Harry Ransom CenterThe University of Texas at Austin

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News Release — March 28, 2005

Ransom Center Displays Items from Cartography Collections in
"Images of the World: Maps, Globes and Atlases"


Joannes Covens and Cornelius Mortier.
Map of America, between 1759 and 1778.

Open book.

Johannes Van Keulen. Map of the East
Indies from his sea atlas of 1681.

AUSTIN, Texas -- The University of Texas at Austin's Harry Ransom Humanities Research Center presents "Images of the World: Maps, Globes, and Atlases," an exhibition of holdings from the Center's cartography collections.

Running from April 5 through July 17 in the Ransom Center Galleries, the exhibition showcases more than 35 items, including the medieval foundations of maps, city plans, military maps, maps of the New World and admiralty charts. The curator of the show is Professor David Buisseret of The University of Texas at Arlington, a specialist in early cartography.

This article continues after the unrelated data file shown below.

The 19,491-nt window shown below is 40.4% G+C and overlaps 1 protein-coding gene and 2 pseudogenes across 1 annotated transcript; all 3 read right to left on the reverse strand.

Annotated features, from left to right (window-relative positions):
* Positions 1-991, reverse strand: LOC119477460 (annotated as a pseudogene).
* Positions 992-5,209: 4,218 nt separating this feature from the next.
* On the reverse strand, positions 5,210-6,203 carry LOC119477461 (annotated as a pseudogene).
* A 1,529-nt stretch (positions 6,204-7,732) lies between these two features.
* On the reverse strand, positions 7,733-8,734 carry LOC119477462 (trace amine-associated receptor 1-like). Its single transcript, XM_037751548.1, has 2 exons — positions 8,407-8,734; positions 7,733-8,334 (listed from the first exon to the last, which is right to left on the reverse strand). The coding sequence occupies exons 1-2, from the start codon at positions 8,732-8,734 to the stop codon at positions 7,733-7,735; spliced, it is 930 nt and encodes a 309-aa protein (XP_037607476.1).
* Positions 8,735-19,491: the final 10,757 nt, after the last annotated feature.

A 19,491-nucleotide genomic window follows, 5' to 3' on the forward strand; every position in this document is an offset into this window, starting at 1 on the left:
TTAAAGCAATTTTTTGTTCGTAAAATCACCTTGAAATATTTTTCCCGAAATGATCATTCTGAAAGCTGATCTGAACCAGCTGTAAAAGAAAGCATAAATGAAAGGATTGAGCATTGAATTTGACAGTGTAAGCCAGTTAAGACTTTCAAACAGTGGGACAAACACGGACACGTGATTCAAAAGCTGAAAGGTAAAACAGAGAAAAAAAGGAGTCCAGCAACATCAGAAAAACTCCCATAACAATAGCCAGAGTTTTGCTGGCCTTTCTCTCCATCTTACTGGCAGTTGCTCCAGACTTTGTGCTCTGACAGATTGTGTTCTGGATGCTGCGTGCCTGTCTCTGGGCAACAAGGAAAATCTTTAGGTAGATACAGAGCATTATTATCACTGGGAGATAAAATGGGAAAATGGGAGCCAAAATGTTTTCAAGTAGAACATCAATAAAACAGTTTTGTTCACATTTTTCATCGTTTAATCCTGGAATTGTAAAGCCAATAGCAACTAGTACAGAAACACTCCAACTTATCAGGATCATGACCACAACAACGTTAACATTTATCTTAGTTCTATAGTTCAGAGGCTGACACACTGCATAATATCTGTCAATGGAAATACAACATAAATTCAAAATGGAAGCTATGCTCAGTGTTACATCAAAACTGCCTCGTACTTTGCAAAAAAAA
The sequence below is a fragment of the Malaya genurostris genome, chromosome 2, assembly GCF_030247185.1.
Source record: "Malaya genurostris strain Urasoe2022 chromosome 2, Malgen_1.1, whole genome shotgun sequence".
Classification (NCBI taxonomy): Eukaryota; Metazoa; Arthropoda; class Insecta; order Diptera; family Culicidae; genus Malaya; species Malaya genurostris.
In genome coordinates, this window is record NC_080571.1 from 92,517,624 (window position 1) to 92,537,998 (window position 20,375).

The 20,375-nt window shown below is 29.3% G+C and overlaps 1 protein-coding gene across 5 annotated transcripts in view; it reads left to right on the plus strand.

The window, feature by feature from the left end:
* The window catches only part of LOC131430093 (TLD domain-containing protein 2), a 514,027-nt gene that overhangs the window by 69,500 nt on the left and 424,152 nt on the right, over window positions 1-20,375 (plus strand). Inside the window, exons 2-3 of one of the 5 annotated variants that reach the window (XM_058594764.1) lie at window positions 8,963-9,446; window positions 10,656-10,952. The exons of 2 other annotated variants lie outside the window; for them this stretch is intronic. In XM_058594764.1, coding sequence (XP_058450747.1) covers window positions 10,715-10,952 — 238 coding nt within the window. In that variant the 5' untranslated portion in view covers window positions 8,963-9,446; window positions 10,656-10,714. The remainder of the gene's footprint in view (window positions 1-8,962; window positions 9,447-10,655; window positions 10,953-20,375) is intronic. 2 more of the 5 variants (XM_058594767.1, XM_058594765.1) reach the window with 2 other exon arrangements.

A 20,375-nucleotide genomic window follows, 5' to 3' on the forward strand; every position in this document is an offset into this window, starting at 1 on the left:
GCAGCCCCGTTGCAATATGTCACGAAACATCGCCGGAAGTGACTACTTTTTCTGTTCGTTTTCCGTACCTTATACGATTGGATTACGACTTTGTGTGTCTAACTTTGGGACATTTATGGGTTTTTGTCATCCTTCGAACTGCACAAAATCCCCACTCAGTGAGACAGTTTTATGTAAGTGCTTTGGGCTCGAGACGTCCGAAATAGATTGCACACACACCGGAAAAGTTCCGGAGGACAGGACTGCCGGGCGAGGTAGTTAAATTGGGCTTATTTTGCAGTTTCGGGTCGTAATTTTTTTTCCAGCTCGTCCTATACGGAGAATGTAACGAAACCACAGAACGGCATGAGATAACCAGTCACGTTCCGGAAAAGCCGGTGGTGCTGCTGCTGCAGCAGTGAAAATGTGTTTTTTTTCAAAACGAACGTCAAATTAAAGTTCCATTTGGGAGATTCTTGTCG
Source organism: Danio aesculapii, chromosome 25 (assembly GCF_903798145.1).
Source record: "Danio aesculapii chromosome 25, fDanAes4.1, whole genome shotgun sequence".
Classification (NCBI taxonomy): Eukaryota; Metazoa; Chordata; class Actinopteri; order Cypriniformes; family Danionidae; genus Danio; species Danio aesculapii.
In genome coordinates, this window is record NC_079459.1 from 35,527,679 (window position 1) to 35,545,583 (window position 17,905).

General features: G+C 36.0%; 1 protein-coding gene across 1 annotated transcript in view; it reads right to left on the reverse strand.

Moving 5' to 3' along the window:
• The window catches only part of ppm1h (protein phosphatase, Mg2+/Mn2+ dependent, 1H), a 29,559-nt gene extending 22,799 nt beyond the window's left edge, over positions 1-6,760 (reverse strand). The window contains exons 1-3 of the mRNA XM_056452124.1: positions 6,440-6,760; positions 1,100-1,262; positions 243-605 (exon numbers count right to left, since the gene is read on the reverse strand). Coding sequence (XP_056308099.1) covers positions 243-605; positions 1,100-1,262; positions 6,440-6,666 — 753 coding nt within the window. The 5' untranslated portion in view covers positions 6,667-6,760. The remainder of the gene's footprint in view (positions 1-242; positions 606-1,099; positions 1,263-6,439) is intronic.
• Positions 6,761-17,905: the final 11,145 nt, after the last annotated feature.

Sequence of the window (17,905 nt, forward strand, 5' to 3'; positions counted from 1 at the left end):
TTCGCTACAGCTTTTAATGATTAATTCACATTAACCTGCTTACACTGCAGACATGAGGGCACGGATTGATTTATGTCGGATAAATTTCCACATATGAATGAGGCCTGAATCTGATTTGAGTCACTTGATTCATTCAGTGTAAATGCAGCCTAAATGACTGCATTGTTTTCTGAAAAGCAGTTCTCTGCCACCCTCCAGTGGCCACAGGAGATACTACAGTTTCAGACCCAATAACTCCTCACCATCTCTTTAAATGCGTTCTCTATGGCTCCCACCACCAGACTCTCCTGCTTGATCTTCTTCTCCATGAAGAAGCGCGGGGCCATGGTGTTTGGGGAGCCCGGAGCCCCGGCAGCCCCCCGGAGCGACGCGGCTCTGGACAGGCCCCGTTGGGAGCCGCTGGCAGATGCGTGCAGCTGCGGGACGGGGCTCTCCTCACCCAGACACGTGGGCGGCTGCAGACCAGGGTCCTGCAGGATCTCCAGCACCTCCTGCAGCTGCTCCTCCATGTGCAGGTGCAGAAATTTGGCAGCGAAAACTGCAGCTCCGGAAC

The strength of the Center's cartography collection lies in maps, atlases and globes produced during the 16th and 17th centuries. Most items in the show come from the Kraus map collection purchased by the Center in 1969.

"Visitors can see the remarkable foundations of modern cartography, from medieval maps that show the known world divided into three land parts split by the Mediterranean Sea to an enormous maritime atlas from the late 18th century," said Richard Oram, the Ransom Center's associate director and Hobby Foundation Librarian.

In 1570 Abraham Ortelius changed the way of portraying the world by producing an atlas (as it soon came to be called) of 70 maps in a uniform format. On view is Ortelius's "Theatrum Orbis Terrarum," considered to be the first modern atlas, as well as letters to him from prominent cartographers. Before Ortelius, individual maps were gathered together by collectors to form made to order "Lafreri" atlases, named after one of the leading map publishers of the period. One of these rare atlases is included in the show.



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